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Susan Napier: Miyazakiworld: A Life in Art

Miyazakiworld: A Life in Art – Susan Napier – 9780300226850 – Yale University Press – Hardcover – $30 – September 4, 2018 — 344 pages – illustrated – ebook versions available at lower prices

If you don’t know about Miyazaki and his spectacular animated films, I recommend you immediately seek out and watch at least two or three of the best of his films by way of introducing yourself to one of the most original and influential cultural figures of the post WWII era.

And this book, Miyazakiworld: A Life in Art, will be your guide to this creative genius’s oeuvre. Susan Napier brilliantly summarizes and analyzes Hayao Miyazaki’s life and work. She reveals much about the external influences on his work, his own particular life during and after World War II in Japan, and explores his cultural impact on Japan and the rest of the world, particularly the United States. Of course, if you are already familiar with Miyazaki, and have absorbed some or all of his incredible work, this book will illuminate much about the creator that you did not know before.

A thirtieth-century toxic jungle, a bathhouse for tired gods, a red-haired fish girl, and a furry woodland spirit all spring from the mind of Hayao Miyazaki, now well-known for films such as My Neighbor Totoro, Princess Mononoke, Spirited Away, Howl’s Moving Castle, and The Wind Rises.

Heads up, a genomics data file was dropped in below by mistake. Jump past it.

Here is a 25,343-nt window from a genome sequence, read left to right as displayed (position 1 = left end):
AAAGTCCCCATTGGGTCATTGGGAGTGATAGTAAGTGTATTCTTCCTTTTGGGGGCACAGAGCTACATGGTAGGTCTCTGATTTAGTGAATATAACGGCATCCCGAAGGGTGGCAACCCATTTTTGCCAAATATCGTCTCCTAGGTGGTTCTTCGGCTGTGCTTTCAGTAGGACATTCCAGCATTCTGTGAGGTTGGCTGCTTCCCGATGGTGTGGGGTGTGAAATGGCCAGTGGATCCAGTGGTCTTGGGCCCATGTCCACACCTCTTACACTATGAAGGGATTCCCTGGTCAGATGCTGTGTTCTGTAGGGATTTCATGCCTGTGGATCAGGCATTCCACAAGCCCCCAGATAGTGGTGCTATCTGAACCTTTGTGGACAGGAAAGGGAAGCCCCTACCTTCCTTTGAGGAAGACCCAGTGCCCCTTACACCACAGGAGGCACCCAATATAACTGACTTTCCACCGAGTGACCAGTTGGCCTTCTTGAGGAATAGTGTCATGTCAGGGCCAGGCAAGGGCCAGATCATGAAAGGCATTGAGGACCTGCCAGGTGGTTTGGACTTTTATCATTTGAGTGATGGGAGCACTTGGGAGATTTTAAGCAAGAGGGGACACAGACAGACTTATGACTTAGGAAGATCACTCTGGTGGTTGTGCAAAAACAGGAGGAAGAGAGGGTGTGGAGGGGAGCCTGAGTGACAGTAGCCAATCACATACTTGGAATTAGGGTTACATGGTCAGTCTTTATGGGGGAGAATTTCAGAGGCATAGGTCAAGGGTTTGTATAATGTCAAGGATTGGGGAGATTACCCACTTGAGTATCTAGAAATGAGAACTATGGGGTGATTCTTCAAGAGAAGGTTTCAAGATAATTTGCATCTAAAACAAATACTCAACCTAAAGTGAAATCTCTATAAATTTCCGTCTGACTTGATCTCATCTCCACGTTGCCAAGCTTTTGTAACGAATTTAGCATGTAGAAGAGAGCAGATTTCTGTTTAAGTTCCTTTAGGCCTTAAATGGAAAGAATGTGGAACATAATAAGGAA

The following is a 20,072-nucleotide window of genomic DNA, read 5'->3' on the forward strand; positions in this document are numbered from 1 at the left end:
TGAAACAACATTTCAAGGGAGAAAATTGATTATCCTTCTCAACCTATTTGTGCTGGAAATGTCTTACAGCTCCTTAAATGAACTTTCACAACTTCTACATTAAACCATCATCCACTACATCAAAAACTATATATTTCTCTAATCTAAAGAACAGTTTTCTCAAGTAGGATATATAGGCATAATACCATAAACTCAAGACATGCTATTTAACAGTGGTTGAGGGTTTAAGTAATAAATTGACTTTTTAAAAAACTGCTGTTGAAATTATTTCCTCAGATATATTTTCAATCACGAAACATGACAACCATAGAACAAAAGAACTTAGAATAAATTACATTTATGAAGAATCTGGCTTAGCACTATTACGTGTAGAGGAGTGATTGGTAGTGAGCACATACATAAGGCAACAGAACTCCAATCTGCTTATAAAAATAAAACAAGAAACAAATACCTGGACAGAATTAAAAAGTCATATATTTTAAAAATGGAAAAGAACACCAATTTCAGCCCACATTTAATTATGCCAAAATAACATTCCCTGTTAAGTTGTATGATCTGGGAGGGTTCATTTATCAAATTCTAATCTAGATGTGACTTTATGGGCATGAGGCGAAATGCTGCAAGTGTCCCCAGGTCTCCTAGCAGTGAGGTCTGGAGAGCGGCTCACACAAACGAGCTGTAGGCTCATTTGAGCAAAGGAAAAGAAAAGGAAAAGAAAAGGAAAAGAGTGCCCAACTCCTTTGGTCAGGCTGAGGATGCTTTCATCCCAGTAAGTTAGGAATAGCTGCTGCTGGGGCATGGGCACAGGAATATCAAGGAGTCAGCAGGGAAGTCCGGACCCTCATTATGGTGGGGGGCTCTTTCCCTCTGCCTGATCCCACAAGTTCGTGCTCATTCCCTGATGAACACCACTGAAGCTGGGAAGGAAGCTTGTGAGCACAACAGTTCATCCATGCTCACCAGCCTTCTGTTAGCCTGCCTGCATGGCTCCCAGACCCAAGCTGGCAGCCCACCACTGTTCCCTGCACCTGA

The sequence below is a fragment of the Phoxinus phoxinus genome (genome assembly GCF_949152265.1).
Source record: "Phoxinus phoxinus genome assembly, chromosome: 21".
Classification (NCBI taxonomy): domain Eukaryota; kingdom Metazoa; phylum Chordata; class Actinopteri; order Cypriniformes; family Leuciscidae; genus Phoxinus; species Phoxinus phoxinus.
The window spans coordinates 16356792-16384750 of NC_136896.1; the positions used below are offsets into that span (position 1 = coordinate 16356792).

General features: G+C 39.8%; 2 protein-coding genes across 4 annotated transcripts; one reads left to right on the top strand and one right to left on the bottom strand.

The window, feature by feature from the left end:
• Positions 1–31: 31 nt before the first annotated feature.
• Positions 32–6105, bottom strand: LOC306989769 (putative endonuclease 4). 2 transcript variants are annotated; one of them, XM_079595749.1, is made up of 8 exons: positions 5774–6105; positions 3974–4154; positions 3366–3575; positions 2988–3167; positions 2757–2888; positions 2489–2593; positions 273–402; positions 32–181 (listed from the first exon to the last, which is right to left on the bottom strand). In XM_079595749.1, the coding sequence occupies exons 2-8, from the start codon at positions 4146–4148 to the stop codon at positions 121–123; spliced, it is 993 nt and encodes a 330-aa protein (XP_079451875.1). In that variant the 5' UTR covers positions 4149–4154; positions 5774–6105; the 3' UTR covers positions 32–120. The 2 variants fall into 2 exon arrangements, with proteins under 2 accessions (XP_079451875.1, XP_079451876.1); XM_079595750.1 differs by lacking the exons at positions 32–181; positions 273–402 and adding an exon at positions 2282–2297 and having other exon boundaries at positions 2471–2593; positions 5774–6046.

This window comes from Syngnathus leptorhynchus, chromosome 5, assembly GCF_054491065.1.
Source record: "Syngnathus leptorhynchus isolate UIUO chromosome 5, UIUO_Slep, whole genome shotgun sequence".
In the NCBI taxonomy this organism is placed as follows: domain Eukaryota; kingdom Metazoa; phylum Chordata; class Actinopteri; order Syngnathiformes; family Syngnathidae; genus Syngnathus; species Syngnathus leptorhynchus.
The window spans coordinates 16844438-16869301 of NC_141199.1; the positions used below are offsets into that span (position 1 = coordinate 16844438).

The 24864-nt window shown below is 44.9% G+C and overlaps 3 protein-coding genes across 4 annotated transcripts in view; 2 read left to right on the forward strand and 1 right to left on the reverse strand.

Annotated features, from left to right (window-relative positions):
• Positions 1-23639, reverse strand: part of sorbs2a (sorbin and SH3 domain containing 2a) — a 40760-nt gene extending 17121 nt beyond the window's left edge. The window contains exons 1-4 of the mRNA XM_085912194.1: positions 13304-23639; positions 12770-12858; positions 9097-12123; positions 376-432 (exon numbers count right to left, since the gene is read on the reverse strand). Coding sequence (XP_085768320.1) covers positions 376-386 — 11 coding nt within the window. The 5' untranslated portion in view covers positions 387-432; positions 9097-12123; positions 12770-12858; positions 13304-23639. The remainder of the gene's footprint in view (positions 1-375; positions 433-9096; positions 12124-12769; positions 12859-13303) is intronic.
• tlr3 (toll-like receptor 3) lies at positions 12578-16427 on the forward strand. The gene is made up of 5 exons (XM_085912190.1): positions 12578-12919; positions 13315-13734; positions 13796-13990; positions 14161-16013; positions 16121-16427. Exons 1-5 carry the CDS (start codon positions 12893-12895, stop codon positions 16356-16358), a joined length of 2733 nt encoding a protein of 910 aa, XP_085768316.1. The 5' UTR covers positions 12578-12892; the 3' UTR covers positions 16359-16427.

Susan Napier is a professor at Tufts. She is a scholar specializing in contemporary Japanese culture. But this is not a dry academic explication of the master’s work. Napier is truly a fan, and she is a culturally adept explorer with a deep knowledge and understanding both of Japanese culture in general and of animated films and other key forms of Japanese pop culture. Napier brilliantly connects the multiple themes present in Miyazaki’s work, which features powerful female characters, is marked by environmental disasters, politically charged approaches to contemporary life, and a powerful sense of cultural and personal trauma and how to cope with it. She brings to life an understanding of an extremely complicated and sometimes mysterious individual, whose lifelong commitment to a unique artistic vision has transformed culture and art for millions of dedicated fans in Japan and all over the world.

Susan Napier is the Goldthwaite Professor of Rhetoric and Japanese Studies at Tufts University. She is the author of Anime from Akira to “Howl’s Moving Castle”: Experiencing Contemporary Japanese Animation, among other books.

It was my pleasure to have the opportunity to explore Miyazaki’s work in conversation with Professor Napier. You can read more about Susan from the Tufts website here. There was an excellent review of this book in the Washington Post here. And here is a link to the book at the Yale University Press website.

The NY Times was kind enough to make a 2017 list of Miyazaki’s films in order of importance – here.

Movie still from “Kiki’s Delivery Service.” (gkids/1989 Eiko Kadono – Studio Ghibli)

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